The Flanders community is reeling from the loss of a local couple in a tragic accident last Friday — and the death the following day of the father of the man killed in the crash.
George Worthington Jr. and his wife Mary died after the motorcycle they were riding went off the the road last Friday evening in Gilford, New Hampshire.
Worthington, 61, died of his injuries Friday night. His wife, 63, was critically injured and airlifted to Dartmouth–Hitchcock Medical Center in Lebanon, New Hampshire, where succumbed early Saturday morning, said Susan Tocci, Worthington’s friend since childhood and fellow emergency service volunteer with Flanders-Northampton Volunteer Ambulance.
Tocci said Worthington’s bike is believed to have had a mechanical problem. She drove to New Hampshire with other members of FNVA Friday night and examined the scene of the crash the next morning.
The couple’s son Joey, as well as Tocci’s brother Scott and his wife, were riding with the Worthingtons the evening of Aug. 28. The Worthingtons’ bike was the last of the three m. At some point, the other riders realized the Worthingtons were not behind them and they turned around to look for them, coming upon the crash scene.
Worthington’s father, George Worthington Sr., 80, died in his sleep overnight Saturday, Tocci said.
“I think he died of a broken heart,” she said.
Tocci said her father and George Sr. were lifelong friends.
“Everybody is devastated by this,” she said. “We are all so shook up.”
A Suffolk County EMS crisis unit came out to assist the Flanders-Northampton Ambulance members, Tocci said. “They did a fabulous job.”
Worthington was a member of Flanders-Northampton Volunteer Ambulance for about 30 years and was an ex-chief of the organization. He also worked for FNVA as a houseman and first responder.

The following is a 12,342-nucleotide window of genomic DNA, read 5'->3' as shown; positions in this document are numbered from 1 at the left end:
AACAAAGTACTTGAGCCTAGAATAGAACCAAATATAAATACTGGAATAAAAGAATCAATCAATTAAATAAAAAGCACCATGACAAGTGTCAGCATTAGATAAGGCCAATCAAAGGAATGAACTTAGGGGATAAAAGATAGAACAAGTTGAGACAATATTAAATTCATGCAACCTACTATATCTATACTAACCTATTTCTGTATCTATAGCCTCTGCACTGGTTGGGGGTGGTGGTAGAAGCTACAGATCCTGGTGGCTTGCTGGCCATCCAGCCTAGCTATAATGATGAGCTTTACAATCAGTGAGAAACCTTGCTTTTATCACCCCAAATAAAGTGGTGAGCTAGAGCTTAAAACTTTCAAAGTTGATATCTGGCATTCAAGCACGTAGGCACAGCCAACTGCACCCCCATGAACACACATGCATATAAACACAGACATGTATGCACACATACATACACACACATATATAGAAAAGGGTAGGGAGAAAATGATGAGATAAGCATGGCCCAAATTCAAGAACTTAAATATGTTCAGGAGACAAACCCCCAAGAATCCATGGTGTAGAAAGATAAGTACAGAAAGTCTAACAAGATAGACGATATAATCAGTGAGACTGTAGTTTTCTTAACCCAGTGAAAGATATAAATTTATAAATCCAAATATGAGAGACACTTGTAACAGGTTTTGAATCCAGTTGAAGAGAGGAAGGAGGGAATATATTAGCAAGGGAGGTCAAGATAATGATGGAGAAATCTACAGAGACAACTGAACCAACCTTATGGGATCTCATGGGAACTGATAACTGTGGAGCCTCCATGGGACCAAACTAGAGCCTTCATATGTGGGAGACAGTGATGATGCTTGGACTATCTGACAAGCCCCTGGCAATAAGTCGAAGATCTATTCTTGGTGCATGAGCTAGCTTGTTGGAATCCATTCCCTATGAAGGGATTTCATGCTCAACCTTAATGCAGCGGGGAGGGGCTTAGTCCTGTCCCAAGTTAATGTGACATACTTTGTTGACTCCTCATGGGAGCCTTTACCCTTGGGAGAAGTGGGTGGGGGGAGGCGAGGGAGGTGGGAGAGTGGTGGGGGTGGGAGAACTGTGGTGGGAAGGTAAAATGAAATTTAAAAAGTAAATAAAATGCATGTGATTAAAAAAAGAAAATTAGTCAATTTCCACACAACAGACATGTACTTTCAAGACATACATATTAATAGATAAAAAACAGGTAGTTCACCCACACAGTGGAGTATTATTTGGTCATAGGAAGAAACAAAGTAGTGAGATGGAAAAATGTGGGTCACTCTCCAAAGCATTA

“He saved so many lives,” Tocci said. “George was there for everyone. He was the kind of guy who was always in control. He treated everyone with respect and everyone respected him.”
While Worthington was outgoing and “a force to be reckoned with,” his wife was the quiet one, always supporting him in everything he did, said her friend and coworker for more than two decades, Karen Pace.
“I never saw somebody so in love with their husband,” she said.
“Every year, she took vacation the week of their anniversary. I used to tease her that the world didn’t stop because it was their anniversary…They were so close.”
Pace worked with Mary Worthington at Eastern Suffolk Cardiology, where Mary worked for 25 years and where Pace is the practice administrator.
The medical practice was dealt a double blow this week because Worthington Sr. was also a longtime employee.
“He was actually Eastern Suffolk Cardiology’s first employee,” Pace said. “He’s been friends with Dr. Esau for 30-plus years,” she said. “He opened up the office every morning and was our courier, among other things. A lot of our employees are shell-shocked.”
The Paces, Worthingtons, Toccis and Hintzes formed a tight circle of friends, really part of a Flanders extended family, Pace said.
“We enjoyed camping together,” she said, reflecting on good times.
“Mary loved riding on the back of George’s motorcycle, too,” Pace said.
Their great joy in life was their two young grandchildren, Grayson, 4 and Hayden, 2. Their son Joey and his wife Kristal live in Massachusetts and “Mary was counting down the days to her retirement” when they planned to move to be close to the grandchildren, Pace said.
A memorial Mass for George J. Worthington Sr. will be held at St. Isidore’s R.C. Church in Riverhead on Saturday, Oct. 3 at 9:30 a.m.
A memorial service for George J. Worthington Jr. and Mary F. Worthington will be held on Saturday, Oct. 3 at 1 p.m. at Flanders Northampton Volunteer Ambulance, 641 Flanders Road, Flanders. A reception will follow.
Interment will take place on Sunday Oc.t 4 at 11 a.m. at Flanders Cemetery.
We need your help.
Now more than ever, the survival of quality local journalism depends on your support. Our community faces unprecedented economic disruption, and the future of many small businesses are under threat, including our own. It takes time and resources to provide this service. We are a small family-owned operation, and we will do everything in our power to keep it going. But today more than ever before, we will depend on your support to continue. Support RiverheadLOCAL today. You rely on us to stay informed and we depend on you to make our work possible.